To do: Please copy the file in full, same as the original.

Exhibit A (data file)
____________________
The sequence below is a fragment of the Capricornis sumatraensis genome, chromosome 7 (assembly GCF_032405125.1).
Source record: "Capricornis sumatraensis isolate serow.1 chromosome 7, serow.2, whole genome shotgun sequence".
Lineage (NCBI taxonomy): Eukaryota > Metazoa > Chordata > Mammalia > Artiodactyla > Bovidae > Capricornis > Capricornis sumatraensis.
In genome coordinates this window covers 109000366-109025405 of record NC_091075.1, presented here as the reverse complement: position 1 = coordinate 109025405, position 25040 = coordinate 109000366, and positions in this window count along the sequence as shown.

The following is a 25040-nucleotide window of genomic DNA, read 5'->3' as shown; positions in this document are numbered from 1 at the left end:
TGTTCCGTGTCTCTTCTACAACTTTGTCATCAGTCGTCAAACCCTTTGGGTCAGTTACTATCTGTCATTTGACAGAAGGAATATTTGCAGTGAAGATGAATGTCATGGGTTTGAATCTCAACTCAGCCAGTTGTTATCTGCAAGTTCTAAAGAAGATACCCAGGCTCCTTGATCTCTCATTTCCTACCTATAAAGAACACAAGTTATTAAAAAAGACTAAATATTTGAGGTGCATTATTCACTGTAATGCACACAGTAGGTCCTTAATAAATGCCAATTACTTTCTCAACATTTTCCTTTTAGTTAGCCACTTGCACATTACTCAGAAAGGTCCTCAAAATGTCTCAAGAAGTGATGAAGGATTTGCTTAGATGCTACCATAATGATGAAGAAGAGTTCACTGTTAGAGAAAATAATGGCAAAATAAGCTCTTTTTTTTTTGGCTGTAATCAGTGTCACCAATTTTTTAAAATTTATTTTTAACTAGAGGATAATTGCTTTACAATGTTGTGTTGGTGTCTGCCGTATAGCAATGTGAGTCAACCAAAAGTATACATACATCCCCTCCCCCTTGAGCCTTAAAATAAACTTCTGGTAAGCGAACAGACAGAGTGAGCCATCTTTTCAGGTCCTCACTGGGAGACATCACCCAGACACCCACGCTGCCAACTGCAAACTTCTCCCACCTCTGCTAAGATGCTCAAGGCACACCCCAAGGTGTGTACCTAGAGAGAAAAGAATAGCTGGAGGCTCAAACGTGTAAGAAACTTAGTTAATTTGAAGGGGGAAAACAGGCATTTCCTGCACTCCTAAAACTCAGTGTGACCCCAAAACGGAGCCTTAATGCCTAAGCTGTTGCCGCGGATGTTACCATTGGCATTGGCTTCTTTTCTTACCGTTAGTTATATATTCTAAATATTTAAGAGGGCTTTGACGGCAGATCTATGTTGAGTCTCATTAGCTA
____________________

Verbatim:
The sequence below is a fragment of the Capricornis sumatraensis genome, chromosome 7 (assembly GCF_032405125.1).
Source record: "Capricornis sumatraensis isolate serow.1 chromosome 7, serow.2, whole genome shotgun sequence".
Lineage (NCBI taxonomy): Eukaryota > Metazoa > Chordata > Mammalia > Artiodactyla > Bovidae > Capricornis > Capricornis sumatraensis.
In genome coordinates this window covers 109000366-109025405 of record NC_091075.1, presented here as the reverse complement: position 1 = coordinate 109025405, position 25040 = coordinate 109000366, and positions in this window count along the sequence as shown.

The following is a 25040-nucleotide window of genomic DNA, read 5'->3' as shown; positions in this document are numbered from 1 at the left end:
TGTTCCGTGTCTCTTCTACAACTTTGTCATCAGTCGTCAAACCCTTTGGGTCAGTTACTATCTGTCATTTGACAGAAGGAATATTTGCAGTGAAGATGAATGTCATGGGTTTGAATCTCAACTCAGCCAGTTGTTATCTGCAAGTTCTAAAGAAGATACCCAGGCTCCTTGATCTCTCATTTCCTACCTATAAAGAACACAAGTTATTAAAAAAGACTAAATATTTGAGGTGCATTATTCACTGTAATGCACACAGTAGGTCCTTAATAAATGCCAATTACTTTCTCAACATTTTCCTTTTAGTTAGCCACTTGCACATTACTCAGAAAGGTCCTCAAAATGTCTCAAGAAGTGATGAAGGATTTGCTTAGATGCTACCATAATGATGAAGAAGAGTTCACTGTTAGAGAAAATAATGGCAAAATAAGCTCTTTTTTTTTTGGCTGTAATCAGTGTCACCAATTTTTTAAAATTTATTTTTAACTAGAGGATAATTGCTTTACAATGTTGTGTTGGTGTCTGCCGTATAGCAATGTGAGTCAACCAAAAGTATACATACATCCCCTCCCCCTTGAGCCTTAAAATAAACTTCTGGTAAGCGAACAGACAGAGTGAGCCATCTTTTCAGGTCCTCACTGGGAGACATCACCCAGACACCCACGCTGCCAACTGCAAACTTCTCCCACCTCTGCTAAGATGCTCAAGGCACACCCCAAGGTGTGTACCTAGAGAGAAAAGAATAGCTGGAGGCTCAAACGTGTAAGAAACTTAGTTAATTTGAAGGGGGAAAACAGGCATTTCCTGCACTCCTAAAACTCAGTGTGACCCCAAAACGGAGCCTTAATGCCTAAGCTGTTGCCGCGGATGTTACCATTGGCATTGGCTTCTTTTCTTACCGTTAGTTATATATTCTAAATATTTAAGAGGGCTTTGACGGCAGATCTATGTTGAGTCTCATTAGCTA